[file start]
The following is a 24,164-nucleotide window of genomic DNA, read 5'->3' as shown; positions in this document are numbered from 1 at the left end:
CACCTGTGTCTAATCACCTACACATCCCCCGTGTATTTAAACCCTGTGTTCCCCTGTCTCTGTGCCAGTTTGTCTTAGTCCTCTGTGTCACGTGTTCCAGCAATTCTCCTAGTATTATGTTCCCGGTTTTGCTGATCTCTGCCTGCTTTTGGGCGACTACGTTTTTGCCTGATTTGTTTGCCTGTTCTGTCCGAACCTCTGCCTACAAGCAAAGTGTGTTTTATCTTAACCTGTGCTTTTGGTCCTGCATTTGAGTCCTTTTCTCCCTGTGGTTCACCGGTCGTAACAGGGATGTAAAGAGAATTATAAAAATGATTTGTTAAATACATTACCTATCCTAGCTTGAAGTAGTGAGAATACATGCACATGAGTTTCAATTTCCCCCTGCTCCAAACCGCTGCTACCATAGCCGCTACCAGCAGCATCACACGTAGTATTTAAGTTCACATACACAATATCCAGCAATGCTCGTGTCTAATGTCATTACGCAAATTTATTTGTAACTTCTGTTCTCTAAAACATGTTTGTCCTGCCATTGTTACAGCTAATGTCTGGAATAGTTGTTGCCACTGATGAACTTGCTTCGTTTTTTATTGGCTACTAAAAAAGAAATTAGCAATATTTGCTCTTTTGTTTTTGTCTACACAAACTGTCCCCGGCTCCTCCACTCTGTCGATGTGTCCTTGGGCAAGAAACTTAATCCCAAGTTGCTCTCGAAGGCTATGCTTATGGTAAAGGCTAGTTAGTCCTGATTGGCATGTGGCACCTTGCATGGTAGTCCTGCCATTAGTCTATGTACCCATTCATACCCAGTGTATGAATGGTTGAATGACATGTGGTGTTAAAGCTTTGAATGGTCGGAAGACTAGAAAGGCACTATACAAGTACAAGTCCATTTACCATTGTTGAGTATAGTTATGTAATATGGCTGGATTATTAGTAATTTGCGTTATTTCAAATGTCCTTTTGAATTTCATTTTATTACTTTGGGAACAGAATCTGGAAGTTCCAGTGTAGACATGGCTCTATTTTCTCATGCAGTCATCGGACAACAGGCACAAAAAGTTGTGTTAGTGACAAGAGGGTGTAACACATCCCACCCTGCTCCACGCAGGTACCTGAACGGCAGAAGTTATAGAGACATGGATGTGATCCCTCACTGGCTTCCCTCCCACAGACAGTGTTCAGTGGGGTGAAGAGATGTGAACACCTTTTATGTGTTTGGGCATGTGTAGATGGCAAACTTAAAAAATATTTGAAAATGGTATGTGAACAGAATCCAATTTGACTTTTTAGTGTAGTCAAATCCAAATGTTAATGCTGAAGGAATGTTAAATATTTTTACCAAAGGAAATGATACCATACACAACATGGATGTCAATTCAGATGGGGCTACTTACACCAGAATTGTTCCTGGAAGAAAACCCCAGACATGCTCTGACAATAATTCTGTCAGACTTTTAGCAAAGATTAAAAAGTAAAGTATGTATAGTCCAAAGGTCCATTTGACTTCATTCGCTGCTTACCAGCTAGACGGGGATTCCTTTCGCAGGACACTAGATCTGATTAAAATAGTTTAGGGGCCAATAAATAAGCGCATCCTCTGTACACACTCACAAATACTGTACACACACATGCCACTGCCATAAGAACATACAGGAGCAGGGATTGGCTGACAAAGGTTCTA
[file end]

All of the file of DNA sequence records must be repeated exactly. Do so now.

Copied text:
The following is a 24,164-nucleotide window of genomic DNA, read 5'->3' as shown; positions in this document are numbered from 1 at the left end:
CACCTGTGTCTAATCACCTACACATCCCCCGTGTATTTAAACCCTGTGTTCCCCTGTCTCTGTGCCAGTTTGTCTTAGTCCTCTGTGTCACGTGTTCCAGCAATTCTCCTAGTATTATGTTCCCGGTTTTGCTGATCTCTGCCTGCTTTTGGGCGACTACGTTTTTGCCTGATTTGTTTGCCTGTTCTGTCCGAACCTCTGCCTACAAGCAAAGTGTGTTTTATCTTAACCTGTGCTTTTGGTCCTGCATTTGAGTCCTTTTCTCCCTGTGGTTCACCGGTCGTAACAGGGATGTAAAGAGAATTATAAAAATGATTTGTTAAATACATTACCTATCCTAGCTTGAAGTAGTGAGAATACATGCACATGAGTTTCAATTTCCCCCTGCTCCAAACCGCTGCTACCATAGCCGCTACCAGCAGCATCACACGTAGTATTTAAGTTCACATACACAATATCCAGCAATGCTCGTGTCTAATGTCATTACGCAAATTTATTTGTAACTTCTGTTCTCTAAAACATGTTTGTCCTGCCATTGTTACAGCTAATGTCTGGAATAGTTGTTGCCACTGATGAACTTGCTTCGTTTTTTATTGGCTACTAAAAAAGAAATTAGCAATATTTGCTCTTTTGTTTTTGTCTACACAAACTGTCCCCGGCTCCTCCACTCTGTCGATGTGTCCTTGGGCAAGAAACTTAATCCCAAGTTGCTCTCGAAGGCTATGCTTATGGTAAAGGCTAGTTAGTCCTGATTGGCATGTGGCACCTTGCATGGTAGTCCTGCCATTAGTCTATGTACCCATTCATACCCAGTGTATGAATGGTTGAATGACATGTGGTGTTAAAGCTTTGAATGGTCGGAAGACTAGAAAGGCACTATACAAGTACAAGTCCATTTACCATTGTTGAGTATAGTTATGTAATATGGCTGGATTATTAGTAATTTGCGTTATTTCAAATGTCCTTTTGAATTTCATTTTATTACTTTGGGAACAGAATCTGGAAGTTCCAGTGTAGACATGGCTCTATTTTCTCATGCAGTCATCGGACAACAGGCACAAAAAGTTGTGTTAGTGACAAGAGGGTGTAACACATCCCACCCTGCTCCACGCAGGTACCTGAACGGCAGAAGTTATAGAGACATGGATGTGATCCCTCACTGGCTTCCCTCCCACAGACAGTGTTCAGTGGGGTGAAGAGATGTGAACACCTTTTATGTGTTTGGGCATGTGTAGATGGCAAACTTAAAAAATATTTGAAAATGGTATGTGAACAGAATCCAATTTGACTTTTTAGTGTAGTCAAATCCAAATGTTAATGCTGAAGGAATGTTAAATATTTTTACCAAAGGAAATGATACCATACACAACATGGATGTCAATTCAGATGGGGCTACTTACACCAGAATTGTTCCTGGAAGAAAACCCCAGACATGCTCTGACAATAATTCTGTCAGACTTTTAGCAAAGATTAAAAAGTAAAGTATGTATAGTCCAAAGGTCCATTTGACTTCATTCGCTGCTTACCAGCTAGACGGGGATTCCTTTCGCAGGACACTAGATCTGATTAAAATAGTTTAGGGGCCAATAAATAAGCGCATCCTCTGTACACACTCACAAATACTGTACACACACATGCCACTGCCATAAGAACATACAGGAGCAGGGATTGGCTGACAAAGGTTCTA